Fusion reactors

  • Fusion reactors is increasingly seen as the future of energy security due to following factors
    • Abundance of fuel (Hydrogen in the form of water in oceans)
    • Clean source of energy as it involves no release of carbon dioxide
    • Elimination of risk from nuclear waste
  • 2 main factors to achieve fusion reaction are fuel and conditions for fusion.
  • A typical fusion reactor uses hydrogen as a fuel that is abundant in the water of the oceans.
  • However the main problem in fusion is that the hydrogen nuclei repel each other.
  • The electric repulsion of 2 hydrogen nuclei can be overcome by heating the hydrogen to temperatures of millions of degrees C. This is what happens in a typical hydrogen bomb
  • However the challenge for building a fusion reactor is that such high temperatures leads to high pressure posing the problem of explosion.
  • This problem of explosion is currently being addressed in 3 ways.
    • The first is to make the hydrogen work at a very low density, so the pressure will not get high. This is the approach used in Tokamak approach.
    • The second method is to let the hydrogen explode, but to keep the explosions small. This is done in laser method.
    • The third way to achieve fusion is by keeping the hydrogen cold. This is called cold fusion.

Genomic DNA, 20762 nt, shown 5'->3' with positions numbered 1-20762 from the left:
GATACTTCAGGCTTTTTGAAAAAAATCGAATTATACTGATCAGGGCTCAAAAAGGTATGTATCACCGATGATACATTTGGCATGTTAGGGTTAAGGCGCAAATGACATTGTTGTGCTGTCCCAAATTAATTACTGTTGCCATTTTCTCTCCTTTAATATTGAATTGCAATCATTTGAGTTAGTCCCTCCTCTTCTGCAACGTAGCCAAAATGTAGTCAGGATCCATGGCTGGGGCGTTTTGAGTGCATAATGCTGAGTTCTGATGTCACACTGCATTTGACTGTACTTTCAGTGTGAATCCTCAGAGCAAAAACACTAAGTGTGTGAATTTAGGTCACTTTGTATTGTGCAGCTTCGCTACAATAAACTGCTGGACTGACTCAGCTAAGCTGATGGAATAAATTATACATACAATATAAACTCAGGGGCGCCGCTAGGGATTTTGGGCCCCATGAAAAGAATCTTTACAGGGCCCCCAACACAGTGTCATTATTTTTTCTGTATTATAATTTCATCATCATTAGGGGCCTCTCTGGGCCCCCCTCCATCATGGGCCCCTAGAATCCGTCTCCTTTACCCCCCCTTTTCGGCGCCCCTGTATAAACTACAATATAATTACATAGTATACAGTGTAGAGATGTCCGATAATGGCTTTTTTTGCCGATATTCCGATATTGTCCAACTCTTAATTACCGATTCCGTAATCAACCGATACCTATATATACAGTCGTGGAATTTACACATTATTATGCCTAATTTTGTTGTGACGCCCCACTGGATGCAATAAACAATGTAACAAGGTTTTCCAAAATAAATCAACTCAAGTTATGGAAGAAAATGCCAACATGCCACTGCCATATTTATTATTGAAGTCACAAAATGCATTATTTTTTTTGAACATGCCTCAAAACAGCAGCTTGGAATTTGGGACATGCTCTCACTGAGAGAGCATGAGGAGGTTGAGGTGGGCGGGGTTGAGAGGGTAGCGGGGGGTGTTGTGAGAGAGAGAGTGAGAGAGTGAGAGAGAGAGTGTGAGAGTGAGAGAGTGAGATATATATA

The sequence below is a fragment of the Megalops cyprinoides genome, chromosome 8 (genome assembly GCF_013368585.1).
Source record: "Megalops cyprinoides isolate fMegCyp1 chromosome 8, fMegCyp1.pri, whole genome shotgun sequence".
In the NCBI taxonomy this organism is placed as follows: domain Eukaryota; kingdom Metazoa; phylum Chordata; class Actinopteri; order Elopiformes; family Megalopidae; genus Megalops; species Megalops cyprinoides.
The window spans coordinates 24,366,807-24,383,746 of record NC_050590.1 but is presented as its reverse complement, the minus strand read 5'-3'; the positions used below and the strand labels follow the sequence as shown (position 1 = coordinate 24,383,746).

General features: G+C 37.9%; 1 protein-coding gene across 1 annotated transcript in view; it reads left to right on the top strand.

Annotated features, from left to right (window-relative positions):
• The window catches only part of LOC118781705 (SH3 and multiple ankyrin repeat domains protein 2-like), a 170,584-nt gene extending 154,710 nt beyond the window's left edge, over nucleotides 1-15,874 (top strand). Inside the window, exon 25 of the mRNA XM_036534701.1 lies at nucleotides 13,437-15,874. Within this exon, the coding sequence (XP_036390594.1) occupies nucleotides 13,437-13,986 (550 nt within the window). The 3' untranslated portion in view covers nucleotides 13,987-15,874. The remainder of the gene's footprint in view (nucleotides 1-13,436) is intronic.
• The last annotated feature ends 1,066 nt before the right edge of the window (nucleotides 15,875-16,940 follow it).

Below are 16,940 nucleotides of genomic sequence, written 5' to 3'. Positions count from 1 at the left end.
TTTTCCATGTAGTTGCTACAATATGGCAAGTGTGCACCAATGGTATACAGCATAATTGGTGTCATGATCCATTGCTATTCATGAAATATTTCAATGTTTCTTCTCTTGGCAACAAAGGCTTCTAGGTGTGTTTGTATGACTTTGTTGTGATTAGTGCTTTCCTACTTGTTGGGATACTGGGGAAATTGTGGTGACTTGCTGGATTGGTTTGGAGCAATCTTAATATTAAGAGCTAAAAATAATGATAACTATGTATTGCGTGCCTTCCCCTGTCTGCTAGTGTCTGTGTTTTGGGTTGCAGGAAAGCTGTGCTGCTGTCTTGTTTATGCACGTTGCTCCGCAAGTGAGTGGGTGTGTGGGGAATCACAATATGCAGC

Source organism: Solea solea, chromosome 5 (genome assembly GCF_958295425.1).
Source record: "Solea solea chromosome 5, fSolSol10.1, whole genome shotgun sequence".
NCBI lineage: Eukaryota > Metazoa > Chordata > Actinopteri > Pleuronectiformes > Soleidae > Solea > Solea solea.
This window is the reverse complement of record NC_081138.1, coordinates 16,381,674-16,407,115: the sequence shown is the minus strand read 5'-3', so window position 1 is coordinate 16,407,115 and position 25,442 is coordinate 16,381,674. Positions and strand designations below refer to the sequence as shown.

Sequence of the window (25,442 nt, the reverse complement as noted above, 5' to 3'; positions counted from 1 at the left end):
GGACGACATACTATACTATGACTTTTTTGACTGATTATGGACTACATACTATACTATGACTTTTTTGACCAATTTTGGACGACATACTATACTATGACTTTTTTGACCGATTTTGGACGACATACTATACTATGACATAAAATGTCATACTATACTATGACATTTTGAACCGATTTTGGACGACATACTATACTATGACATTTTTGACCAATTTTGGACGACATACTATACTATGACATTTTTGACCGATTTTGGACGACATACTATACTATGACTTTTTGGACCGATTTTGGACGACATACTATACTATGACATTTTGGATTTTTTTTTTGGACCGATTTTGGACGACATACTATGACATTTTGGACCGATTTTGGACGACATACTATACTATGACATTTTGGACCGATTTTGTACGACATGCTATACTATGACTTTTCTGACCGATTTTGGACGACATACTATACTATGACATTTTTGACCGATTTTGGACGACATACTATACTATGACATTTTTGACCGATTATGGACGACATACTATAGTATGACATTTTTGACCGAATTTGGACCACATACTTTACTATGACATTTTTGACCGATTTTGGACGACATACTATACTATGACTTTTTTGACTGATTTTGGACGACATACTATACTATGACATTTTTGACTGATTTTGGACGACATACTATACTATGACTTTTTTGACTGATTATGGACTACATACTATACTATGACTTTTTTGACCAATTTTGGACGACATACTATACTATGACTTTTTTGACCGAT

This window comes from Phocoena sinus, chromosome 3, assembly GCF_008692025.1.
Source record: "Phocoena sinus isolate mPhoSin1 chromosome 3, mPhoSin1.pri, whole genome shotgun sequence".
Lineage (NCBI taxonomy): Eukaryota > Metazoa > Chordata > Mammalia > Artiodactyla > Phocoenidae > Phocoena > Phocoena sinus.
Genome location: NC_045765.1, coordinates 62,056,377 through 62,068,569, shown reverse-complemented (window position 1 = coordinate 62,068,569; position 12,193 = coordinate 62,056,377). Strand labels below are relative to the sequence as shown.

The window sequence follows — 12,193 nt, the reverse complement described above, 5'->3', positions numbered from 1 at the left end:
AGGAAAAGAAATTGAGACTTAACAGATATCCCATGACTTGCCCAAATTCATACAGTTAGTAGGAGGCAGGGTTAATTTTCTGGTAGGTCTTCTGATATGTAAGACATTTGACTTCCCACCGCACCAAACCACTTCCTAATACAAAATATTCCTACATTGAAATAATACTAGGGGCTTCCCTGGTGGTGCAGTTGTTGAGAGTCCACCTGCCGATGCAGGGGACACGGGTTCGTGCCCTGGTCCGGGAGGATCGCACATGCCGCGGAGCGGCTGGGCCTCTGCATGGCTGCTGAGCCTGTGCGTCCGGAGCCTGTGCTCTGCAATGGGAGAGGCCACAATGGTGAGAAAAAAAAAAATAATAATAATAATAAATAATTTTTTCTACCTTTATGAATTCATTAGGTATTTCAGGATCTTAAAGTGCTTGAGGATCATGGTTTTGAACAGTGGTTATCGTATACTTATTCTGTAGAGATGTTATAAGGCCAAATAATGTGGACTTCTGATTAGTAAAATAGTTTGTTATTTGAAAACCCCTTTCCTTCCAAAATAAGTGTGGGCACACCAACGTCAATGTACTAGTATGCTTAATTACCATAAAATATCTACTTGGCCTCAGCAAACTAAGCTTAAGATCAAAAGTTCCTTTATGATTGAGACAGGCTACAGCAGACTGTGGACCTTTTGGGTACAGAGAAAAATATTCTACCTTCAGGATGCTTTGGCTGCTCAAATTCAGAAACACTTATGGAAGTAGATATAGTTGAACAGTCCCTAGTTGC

• ITER is a fusion reactor that works on the basis of Tokamak approach.
  • At such high temperatures, hydrogen gas is in plasma state (electron and nucleus are not bound) and thus difficult for ordinary containers to hold the hydrogen.
  • Thus under Tokamak approach magnets are used to which confines the hydrogen as long as the nuclei are in motion.
  • As a result this method is sometimes called ‘magnetic confinement”.


  • ITER is a fusion reactor launched in 1985.
  • It is located in Saint-Paul-les-Durance in southern France.
  • It is a joint collaboration of 35 countries with the following members China, the European Union, India, Japan, Korea, Russia and the United States.
  • ITER is designed to produce 500 MW of fusion power from 50 MW of input heating power.
  • ITER project is about 65% complete and is expected to be completed by 2025.


  • One way to get fusion without requiring high temperatures is to cancel its electric charge (remember high temperature is required only to overcome the electric repulsion). This is done by making a particle with negative charge stick to the hydrogen nucleus.
  • In this case muon is used. (remember muon is a fermion similar to electron).
  • When a negatively charged muon sticks to a hydrogen (or heavy hydrogen) nucleus, it cancels the proton charge.
  • This electrically neutral nucleus can then get close to another hydrogen nucleus. Then the nuclear force brings the two nuclei together in fusion.

Net Gain at National Ignition Facility: Historic Development in Fusion

  • The main issue with nuclear fusion experiments so far is that the amount of energy required to produce conditions for fusion is much larger than the amount of energy that can be derived from the fusion process.
  • Recently scientists at National Ignition Facility, California have for the 1st time demonstrated net gain function which simply means they have derived more energy from fusion than the energy used to drive fusion.
  • 2.1 megajoules of energy was used to power the experiment. However, the fusion resulted in the production of 2.5 megajoules of energy.(numbers are not important)
  • The experiment was based on the laser method. (world’s largest laser was used for the purpose)
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